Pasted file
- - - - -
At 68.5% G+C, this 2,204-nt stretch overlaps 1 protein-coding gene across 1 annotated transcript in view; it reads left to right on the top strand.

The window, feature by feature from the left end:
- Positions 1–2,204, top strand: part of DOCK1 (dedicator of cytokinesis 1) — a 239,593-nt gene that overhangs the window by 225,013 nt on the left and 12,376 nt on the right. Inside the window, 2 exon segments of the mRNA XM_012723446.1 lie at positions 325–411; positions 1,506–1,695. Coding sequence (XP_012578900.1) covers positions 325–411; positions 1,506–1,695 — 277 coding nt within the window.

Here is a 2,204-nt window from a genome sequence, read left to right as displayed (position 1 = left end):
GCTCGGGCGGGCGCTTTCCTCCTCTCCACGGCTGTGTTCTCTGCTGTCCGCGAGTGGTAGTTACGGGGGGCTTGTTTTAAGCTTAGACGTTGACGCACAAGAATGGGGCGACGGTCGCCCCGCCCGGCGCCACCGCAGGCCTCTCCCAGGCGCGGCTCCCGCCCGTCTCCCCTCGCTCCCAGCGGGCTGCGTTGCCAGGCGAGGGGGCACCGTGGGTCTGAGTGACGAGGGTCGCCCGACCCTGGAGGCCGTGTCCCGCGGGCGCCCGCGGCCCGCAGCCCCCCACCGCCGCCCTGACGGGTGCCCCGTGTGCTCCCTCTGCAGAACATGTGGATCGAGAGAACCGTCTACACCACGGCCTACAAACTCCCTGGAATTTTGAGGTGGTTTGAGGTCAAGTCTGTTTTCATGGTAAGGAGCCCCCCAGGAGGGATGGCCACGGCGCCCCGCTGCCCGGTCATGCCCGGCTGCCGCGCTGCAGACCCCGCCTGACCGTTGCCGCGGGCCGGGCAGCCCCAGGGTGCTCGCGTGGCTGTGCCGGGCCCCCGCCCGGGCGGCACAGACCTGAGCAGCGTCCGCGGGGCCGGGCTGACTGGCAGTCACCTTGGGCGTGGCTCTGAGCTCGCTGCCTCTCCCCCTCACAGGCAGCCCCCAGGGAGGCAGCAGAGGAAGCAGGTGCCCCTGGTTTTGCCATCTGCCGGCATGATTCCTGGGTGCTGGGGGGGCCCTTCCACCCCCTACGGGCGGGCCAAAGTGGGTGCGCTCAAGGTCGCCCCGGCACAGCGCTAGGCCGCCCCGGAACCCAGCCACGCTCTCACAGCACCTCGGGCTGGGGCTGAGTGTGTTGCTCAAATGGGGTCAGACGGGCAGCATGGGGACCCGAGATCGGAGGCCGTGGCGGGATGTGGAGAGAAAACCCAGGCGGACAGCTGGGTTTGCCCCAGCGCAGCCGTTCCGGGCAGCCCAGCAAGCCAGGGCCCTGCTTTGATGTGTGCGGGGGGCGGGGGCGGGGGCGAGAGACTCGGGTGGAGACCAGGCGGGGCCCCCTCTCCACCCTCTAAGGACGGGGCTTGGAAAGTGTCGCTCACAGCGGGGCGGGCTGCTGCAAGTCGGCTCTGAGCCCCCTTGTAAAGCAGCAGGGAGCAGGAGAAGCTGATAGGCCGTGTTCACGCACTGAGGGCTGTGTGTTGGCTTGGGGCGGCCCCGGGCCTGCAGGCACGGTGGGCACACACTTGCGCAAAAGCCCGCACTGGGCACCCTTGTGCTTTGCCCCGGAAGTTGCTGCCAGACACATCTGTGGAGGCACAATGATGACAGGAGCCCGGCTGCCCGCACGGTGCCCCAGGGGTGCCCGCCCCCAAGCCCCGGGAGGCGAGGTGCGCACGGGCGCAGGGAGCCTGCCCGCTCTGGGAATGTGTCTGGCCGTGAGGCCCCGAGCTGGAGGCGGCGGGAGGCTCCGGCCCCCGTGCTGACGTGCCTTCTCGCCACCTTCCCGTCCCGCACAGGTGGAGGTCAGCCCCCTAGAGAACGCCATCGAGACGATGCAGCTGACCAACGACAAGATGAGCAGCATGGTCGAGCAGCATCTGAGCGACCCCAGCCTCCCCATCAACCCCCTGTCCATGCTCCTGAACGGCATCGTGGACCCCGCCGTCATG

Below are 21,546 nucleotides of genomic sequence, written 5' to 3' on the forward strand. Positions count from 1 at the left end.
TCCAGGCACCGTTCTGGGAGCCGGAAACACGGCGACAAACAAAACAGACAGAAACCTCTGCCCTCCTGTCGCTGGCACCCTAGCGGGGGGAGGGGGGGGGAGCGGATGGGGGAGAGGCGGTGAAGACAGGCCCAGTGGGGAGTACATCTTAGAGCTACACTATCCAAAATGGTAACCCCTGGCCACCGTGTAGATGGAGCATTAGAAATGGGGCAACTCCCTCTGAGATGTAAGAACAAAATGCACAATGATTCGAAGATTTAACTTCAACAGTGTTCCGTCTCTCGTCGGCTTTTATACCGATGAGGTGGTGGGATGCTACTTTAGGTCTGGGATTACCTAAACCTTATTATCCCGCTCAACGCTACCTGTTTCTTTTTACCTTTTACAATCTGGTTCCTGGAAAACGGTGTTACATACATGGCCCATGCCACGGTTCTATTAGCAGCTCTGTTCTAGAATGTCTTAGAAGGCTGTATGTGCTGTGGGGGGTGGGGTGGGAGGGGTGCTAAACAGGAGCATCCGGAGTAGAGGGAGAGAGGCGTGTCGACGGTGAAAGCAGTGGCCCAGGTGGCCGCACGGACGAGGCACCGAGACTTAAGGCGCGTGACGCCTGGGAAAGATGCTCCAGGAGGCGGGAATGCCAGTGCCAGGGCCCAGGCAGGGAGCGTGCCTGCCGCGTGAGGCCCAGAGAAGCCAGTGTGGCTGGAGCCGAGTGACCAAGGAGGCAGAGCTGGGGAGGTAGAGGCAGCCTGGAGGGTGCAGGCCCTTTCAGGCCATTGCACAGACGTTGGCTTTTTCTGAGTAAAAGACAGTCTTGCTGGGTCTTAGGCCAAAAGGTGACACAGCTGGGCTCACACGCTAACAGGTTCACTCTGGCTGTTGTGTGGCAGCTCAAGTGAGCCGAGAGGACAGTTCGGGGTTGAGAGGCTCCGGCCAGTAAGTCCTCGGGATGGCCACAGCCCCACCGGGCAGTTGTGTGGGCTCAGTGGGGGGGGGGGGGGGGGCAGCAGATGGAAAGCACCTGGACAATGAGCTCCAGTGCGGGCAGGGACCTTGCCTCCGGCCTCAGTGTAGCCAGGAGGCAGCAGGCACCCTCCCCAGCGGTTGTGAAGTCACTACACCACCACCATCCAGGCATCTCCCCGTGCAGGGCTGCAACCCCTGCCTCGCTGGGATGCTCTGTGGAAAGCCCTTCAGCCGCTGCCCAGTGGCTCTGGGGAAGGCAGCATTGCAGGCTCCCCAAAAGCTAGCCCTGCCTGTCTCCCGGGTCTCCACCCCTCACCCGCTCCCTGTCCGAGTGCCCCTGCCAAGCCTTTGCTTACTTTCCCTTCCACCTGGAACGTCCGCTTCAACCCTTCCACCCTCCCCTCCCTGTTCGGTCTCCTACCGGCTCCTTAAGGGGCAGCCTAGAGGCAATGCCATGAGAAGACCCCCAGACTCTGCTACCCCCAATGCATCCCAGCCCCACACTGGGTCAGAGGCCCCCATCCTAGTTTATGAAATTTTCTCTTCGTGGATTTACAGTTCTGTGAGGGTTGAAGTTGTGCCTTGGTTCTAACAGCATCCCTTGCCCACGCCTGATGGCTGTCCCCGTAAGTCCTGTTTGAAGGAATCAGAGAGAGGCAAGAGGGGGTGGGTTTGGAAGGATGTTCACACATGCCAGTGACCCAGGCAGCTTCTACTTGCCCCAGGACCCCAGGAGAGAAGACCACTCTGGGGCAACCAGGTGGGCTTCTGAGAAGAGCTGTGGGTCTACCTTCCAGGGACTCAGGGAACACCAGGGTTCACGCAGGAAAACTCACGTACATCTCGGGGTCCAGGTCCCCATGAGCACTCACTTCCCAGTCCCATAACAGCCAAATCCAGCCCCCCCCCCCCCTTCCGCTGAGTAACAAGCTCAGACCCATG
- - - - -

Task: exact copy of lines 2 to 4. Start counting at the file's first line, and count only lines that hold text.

The window, feature by feature from the left end:
- Positions 1–2,204, top strand: part of DOCK1 (dedicator of cytokinesis 1) — a 239,593-nt gene that overhangs the window by 225,013 nt on the left and 12,376 nt on the right. Inside the window, 2 exon segments of the mRNA XM_012723446.1 lie at positions 325–411; positions 1,506–1,695. Coding sequence (XP_012578900.1) covers positions 325–411; positions 1,506–1,695 — 277 coding nt within the window.

Here is a 2,204-nt window from a genome sequence, read left to right as displayed (position 1 = left end):